Donnerstag, 12. März 2020, 18:00

The language situation in Kalmykia and the rare dance-song tradition in Western Mongolia

Da die öffentlichen Vorträge abgesagt werden mussten, werden wir an dieser Stelle der breiteren Öffentlichkeit die Vortragsfolien zur Verfügung stellen.

Lectures with Gennady Korneev & Otgonbayar Chuluunbaatar

 

Thursday, 12 MAR 2020, 18:00-19:30

Wohllebengasse 12-14, 1040 Wien, Vortragssaal im Erdgeschoss

The commission Vanishing Languages and Cultural Heritage (VLACH), based at the Austrian Academy of Sciences (ÖAW), kindly invites you to a lecture on the state of the Oirat-Kalmyk language in Kalmykia, as well as on the folksong traditions of Western Mongolia.

Two experts in Mongolian studies, Gennady Korneev and Otgonbayar Chuluunbaatar, will give insight into the history of Oirat-Kalmyk language development, and the close relationship between dance and epic traditions in Western Mongolia.

In the 17th century, western Mongolian tribes, known as the “Derben Oirad” (Four Allies) feudal confederation, started their great expansion within Central Asia. Four hundred years later their descendants live in different countries, separated in both time and distance. What challenges do they currently face? What interesting bits of knowledge can they share with us? Come to learn more about the culture and the language of descendants from Central Asia's last nomadic empire.

18:00: MA Gennady Korneev (Kalmyk language development)

18:40: MA Otgonbayar Chuluunbaatar (folk dance and song tradition)

19:00: Discussion, question and answer session with both experts. 30 mins.


MA Gennady Korneev (Kalmyk language development center, Elista)

Kalmyk language and writing: history, problems and prospects

Kalmyks are people of Oirat Mongolian origin that have lived in the Northern Caspian steppes of Europe over the past 400 years. The Kalmyk language belongs to the group of Western Mongolia languages that developed from the classical Oirat language. Kalmyk has its own "todo bichig" (clear script) alphabet, which was created by the outstanding luminary Zaya Pandita (or Namkhai Jamzo) in 1648 and abolished in 1924 with the advent of Soviet power. There is an extensive tradition of todo bichig literature, both translated and original, and including works on religion, history, culture, medicine, astrology, geography and folklore.

Over a long historical period of living far from related communities, Kalmyk has experienced some influence from the Russian and Turkic languages. Due to a number of historical circumstances, today, according to UNESCO, Kalmyk is on the list of endangered languages. Despite the fact that there is various mass media in the Kalmyk language ("Khalʹmg unn" newspaper, "Teegin Gerel" literary magazine, radio and television), the language is gradually dying. At present, Kalmyk is the language of the population in the Republic of Kalmykia (Russian Federation), and is still used in a few Kalmyk villages, mono ethnic enclaves.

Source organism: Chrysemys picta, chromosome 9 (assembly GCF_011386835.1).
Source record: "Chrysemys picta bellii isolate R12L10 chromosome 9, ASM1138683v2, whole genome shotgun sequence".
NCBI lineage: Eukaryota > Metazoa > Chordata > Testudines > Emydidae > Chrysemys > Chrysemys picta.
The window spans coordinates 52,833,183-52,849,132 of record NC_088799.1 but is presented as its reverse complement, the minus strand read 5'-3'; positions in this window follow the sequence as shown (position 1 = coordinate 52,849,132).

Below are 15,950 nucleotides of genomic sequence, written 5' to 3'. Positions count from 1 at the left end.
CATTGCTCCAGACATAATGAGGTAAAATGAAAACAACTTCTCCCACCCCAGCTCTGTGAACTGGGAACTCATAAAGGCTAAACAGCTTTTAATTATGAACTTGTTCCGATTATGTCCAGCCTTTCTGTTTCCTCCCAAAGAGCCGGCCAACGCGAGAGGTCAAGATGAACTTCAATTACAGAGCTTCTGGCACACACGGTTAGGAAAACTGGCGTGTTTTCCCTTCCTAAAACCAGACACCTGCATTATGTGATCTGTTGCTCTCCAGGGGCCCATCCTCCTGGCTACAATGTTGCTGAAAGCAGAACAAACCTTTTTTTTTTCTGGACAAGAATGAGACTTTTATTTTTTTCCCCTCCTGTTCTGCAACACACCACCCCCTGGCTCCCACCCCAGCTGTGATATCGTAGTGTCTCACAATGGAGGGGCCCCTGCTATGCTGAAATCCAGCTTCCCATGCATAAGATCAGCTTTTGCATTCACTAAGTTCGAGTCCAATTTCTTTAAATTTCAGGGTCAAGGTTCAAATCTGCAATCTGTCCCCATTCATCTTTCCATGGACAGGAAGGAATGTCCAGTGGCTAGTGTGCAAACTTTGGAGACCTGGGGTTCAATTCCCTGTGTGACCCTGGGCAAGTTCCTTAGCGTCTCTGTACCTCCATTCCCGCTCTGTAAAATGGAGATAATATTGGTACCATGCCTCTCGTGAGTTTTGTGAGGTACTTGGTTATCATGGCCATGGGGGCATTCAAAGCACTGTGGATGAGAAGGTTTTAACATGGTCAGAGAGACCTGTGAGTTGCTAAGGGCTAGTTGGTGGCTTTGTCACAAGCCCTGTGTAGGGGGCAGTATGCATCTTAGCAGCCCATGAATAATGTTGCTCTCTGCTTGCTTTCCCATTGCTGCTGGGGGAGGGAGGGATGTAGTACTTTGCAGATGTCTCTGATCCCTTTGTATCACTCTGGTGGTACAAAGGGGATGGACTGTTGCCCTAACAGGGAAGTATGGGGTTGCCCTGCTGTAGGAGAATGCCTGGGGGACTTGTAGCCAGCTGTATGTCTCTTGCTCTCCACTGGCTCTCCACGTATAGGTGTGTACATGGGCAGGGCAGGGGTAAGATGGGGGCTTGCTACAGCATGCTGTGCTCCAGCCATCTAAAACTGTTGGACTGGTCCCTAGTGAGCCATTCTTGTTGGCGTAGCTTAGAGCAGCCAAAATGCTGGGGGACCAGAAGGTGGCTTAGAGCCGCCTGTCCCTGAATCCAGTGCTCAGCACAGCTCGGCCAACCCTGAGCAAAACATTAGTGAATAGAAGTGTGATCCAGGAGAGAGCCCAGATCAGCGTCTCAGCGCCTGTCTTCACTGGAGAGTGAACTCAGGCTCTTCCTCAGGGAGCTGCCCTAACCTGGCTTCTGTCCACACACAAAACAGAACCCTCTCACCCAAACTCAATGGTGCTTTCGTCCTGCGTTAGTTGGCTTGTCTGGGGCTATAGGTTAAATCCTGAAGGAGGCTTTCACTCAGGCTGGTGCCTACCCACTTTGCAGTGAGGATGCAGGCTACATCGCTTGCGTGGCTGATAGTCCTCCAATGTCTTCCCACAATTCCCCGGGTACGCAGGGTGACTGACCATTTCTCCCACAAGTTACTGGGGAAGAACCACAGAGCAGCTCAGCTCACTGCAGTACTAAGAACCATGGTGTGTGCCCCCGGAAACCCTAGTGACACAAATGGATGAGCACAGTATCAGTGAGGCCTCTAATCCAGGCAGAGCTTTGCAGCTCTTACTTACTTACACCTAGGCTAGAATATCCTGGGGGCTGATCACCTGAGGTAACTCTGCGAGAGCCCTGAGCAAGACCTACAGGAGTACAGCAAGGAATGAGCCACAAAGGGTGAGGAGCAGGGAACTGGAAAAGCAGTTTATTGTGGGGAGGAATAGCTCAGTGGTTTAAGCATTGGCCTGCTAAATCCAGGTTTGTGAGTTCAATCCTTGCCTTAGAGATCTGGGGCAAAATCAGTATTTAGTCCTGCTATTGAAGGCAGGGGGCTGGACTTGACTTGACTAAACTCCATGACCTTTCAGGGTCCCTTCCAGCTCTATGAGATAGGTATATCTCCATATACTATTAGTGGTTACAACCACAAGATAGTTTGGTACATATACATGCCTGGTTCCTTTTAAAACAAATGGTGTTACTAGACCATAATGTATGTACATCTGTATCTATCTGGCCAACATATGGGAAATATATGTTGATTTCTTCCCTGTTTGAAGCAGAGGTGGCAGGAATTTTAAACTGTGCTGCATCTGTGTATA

In my speech, I will touch on the history of Kalmyk migration to European steppes, Kalmyk pre-revolutionary literature and the literary language, the transformation of the self-consciousness of a people who found themselves in a foreign-lingual, foreign-cultural and religious environment, and the attempts of the Kalmyk intelligentsia to preserve national identity. I will try to answer the question of why the Kalmyk language is currently on the verge of extinction, and also to substantiate my point of view on possible ways towards Kalmyk language revitalization.


MA Otgonbayar Chuluunbaatar (Mongolian Academy of Science)

An Oirat dance song as a rare feature of the Jangar Epos in Western Mongolia

In the many years of field research in the Mongolian Altai Mountains, I came across an exceptionally rare dance that only very few members of the Oirat community can perform. The lyrics of the song to this dance as well as the artistic performance of the dancer, which I recorded and documented over several years, vary distinctly from the typical biy dance genre.

The traditional biy dance song generally revolves around the everyday life of a shepherd, whereas, the dance I observed and recorded differs both in its presentation style and in the content of the lyrics, showing clear signs of the ritualistic form of epics. This specific dance is introduced with an Altain magtaal (praise song of the Altai mountains), yet another feature representative for an epic.

The recorded song texts present a hero similar to the one we know from the Jangar epic, speaking of his life as a leader and warlord. Furthermore, his favorite horse receives ample attention, reflected also in the dance's title. The significance of this dance and its song lies in the rare and unique quality it offers.